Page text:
Meet Ruby and Pat - millennials who've made a tree change
Many millennials will struggle with the idea of buying way out of town just to enter the market, but it was necessary for Ruby Boynton-Boardman, a 25-year-old advertising art director and her 28-year-old carpenter partner, Pat.
Renting a rundown place in St Kilda, dining out and spending on drinks wasn’t helping them achieve their goals. “Together we hunkered down,” Ruby recalls. They hit pause on the dinner dates and wineries and turned to buying in bulk at markets and preparing all of their weekly meals. With some savings already in the bank and a year-and-a-half of solid hustling, they had a deposit for a home.
Planning for a tree change
The pair set their sights on the Melbourne outer-eastern suburb of Belgrave. “Most of the houses ended up being out of our price range and we were buying at the peak time in the property market,” Ruby recalls, describing it as a “hellish time”. They’d fall in love with a home only to realise the logistics were impossible or they’d been outbid again. It made the experience overwhelming. The competition drove them to Mt Evelyn, 37-kilometres from the CBD. Endlessly scrolling for “the right one,” Ruby eventually found it.
“The front room was just a frame. We were like, cool, we can do that…” Ruby recalls. Walking upstairs, the home became a serious contender. It had two huge windows and a large sliding glass door overlooking the trees. Ruby’s “heart fluttered” but she promptly told herself not to get too attached. But their vision helped. “We were looking for something that had good bones, character or what real estate agents like to call, ‘a tradie’s delight’. Somewhere out of the city with an abundance of fresh air,” Ruby says.
The winning bid
The house went to auction in April 2018. They had finance conditionally-approved and knew their limit. It was a tense process, but in the end, they secured the home for $547,500 – just a few hundred dollars from their limit. “When they said ‘sold’ we both felt the ground slip from under us. All the blood went from my face and I had to sit down. Pat squeezed my hand. We were both so scared.”
Ruby describes the feeling of diving into the unknown as “other-worldly”, especially as reality dawned: this was just the beginning, there was a lot of work to do.
Tackling a fixer-upper
“There were unfinished rooms, walls with some holes and the front room was just a frame. Downstairs was just a concrete slab with three external walls, Ruby says. Then there was the garden, a series of patches winding down the hill was overrun by blackberries and African daisies.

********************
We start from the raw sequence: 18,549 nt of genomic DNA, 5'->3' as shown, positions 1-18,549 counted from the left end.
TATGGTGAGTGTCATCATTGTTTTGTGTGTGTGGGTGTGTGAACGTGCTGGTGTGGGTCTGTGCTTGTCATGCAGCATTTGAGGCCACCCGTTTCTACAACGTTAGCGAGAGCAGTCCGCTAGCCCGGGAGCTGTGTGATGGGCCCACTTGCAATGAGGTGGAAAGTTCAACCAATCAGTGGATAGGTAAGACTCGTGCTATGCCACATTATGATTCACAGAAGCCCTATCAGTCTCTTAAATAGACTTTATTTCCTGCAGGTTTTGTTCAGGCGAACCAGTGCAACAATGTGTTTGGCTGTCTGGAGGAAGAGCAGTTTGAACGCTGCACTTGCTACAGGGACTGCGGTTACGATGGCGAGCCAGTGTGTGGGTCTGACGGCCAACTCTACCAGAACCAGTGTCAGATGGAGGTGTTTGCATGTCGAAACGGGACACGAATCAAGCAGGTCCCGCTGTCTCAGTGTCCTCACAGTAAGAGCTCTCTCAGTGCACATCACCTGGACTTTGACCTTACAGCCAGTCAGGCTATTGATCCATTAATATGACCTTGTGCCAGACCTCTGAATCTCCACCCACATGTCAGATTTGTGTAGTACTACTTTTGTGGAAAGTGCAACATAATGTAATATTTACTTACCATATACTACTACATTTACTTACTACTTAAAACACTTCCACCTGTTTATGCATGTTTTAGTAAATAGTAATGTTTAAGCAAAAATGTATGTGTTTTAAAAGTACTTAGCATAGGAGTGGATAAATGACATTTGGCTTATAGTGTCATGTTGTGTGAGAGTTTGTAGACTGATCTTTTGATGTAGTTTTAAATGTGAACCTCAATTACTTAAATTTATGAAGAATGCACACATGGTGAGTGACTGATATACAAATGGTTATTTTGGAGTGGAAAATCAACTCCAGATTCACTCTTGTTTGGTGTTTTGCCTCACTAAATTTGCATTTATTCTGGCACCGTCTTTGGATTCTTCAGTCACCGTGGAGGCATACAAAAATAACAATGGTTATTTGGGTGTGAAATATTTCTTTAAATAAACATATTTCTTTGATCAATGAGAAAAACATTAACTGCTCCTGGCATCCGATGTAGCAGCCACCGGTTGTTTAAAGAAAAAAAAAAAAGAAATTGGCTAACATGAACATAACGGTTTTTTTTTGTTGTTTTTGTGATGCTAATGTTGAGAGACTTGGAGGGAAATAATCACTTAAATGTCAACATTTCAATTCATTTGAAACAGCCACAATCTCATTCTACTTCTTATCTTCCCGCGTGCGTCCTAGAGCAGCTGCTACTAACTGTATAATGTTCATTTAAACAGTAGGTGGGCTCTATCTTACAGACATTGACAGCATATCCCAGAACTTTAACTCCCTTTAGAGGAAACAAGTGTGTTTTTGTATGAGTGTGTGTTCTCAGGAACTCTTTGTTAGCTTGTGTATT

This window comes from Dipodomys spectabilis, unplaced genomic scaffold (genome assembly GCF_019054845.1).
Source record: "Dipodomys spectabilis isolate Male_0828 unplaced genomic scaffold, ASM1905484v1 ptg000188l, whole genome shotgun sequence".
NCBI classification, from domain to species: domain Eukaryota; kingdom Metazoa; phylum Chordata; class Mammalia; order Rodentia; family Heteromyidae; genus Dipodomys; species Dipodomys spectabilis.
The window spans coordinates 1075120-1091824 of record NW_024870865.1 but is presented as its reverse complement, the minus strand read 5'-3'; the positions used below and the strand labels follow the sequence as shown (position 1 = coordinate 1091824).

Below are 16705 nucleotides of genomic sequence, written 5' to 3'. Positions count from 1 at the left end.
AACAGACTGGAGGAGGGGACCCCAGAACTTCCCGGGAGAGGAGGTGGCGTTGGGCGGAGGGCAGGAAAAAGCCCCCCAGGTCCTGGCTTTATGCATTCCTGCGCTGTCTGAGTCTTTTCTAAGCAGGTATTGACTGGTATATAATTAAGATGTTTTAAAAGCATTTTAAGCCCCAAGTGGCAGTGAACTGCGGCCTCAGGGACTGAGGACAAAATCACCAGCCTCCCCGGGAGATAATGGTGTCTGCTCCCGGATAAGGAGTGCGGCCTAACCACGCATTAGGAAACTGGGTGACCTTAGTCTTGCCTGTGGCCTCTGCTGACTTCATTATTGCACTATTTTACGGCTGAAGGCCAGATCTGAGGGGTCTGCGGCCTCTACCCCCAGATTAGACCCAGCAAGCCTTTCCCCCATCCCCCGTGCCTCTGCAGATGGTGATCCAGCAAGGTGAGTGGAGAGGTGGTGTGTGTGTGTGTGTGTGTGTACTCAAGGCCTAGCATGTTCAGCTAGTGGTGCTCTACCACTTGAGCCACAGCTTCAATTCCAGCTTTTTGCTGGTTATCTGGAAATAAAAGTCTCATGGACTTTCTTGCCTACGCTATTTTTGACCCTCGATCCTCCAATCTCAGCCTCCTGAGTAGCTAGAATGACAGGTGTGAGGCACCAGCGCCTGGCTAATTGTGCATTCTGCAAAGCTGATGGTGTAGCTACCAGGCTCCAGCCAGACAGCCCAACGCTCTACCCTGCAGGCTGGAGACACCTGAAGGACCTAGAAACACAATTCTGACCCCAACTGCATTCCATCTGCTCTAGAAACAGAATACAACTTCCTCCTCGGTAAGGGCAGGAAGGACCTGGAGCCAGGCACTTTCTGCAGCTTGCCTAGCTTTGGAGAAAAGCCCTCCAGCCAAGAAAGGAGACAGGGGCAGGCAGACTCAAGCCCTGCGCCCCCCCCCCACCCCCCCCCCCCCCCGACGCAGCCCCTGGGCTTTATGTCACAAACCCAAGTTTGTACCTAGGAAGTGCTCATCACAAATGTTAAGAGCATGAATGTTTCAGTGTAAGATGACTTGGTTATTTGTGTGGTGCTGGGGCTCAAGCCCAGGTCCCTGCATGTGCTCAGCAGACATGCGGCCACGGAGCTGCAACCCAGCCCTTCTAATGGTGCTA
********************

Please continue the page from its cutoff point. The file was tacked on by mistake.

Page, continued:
The couple decided to live in it for a few months to make sure the renovation decisions they made were right. They’ve since knocked out walls to open up spaces, moved the stairs and added more windows, but there’s a great deal left to achieve.
Is it worth it?
It’s a serious undertaking. One of the biggest challenges for Pat and Ruby is maintaining the motivation to work on their home on weekends, especially after long weekday commutes. “It’s a love-hate relationship at times because you want to be there and live in it, but we have to make money to build it,” Ruby says.
“We did lose each other for a brief time too. The overwhelmingness of the project just seemed to gobble us up and we stopped communicating,” she admits. They’ve since realised they have to tackle it as a united team.
The payoff is becoming increasingly obvious, too. “Waking up in the morning and looking out our window at the big gum tree. It’s knowing that what we’re standing on is ours,” Ruby points out. She takes regular “garden therapy” time and says connecting with nature and growing her own vegetables is a dream come true.
“We’ve come to realise that friends really enjoy coming and staying over. It’s been about adapting our lifestyle to enjoy the things we love, but in a different way,” she says.
To those considering doing the same, Ruby and Pat believe it’s essential to be comfortable with what you’re getting into. “To save and get into the market it’s assessing what you can do without for a while. To get ahead you have to go a little without and treat yourself on occasions, make them meaningful. It’s a long road but you’ll be thankful at the end,” Ruby concludes.
Follow Pat and Ruby’s journey on Instagram
This article first appeared on realestate.com.au
Learn about making sacrifices and the importance of securing your financial future in Nicole Haddow’s Smashed Avocado: How I cracked the property market and you can too, out September 3, 2019.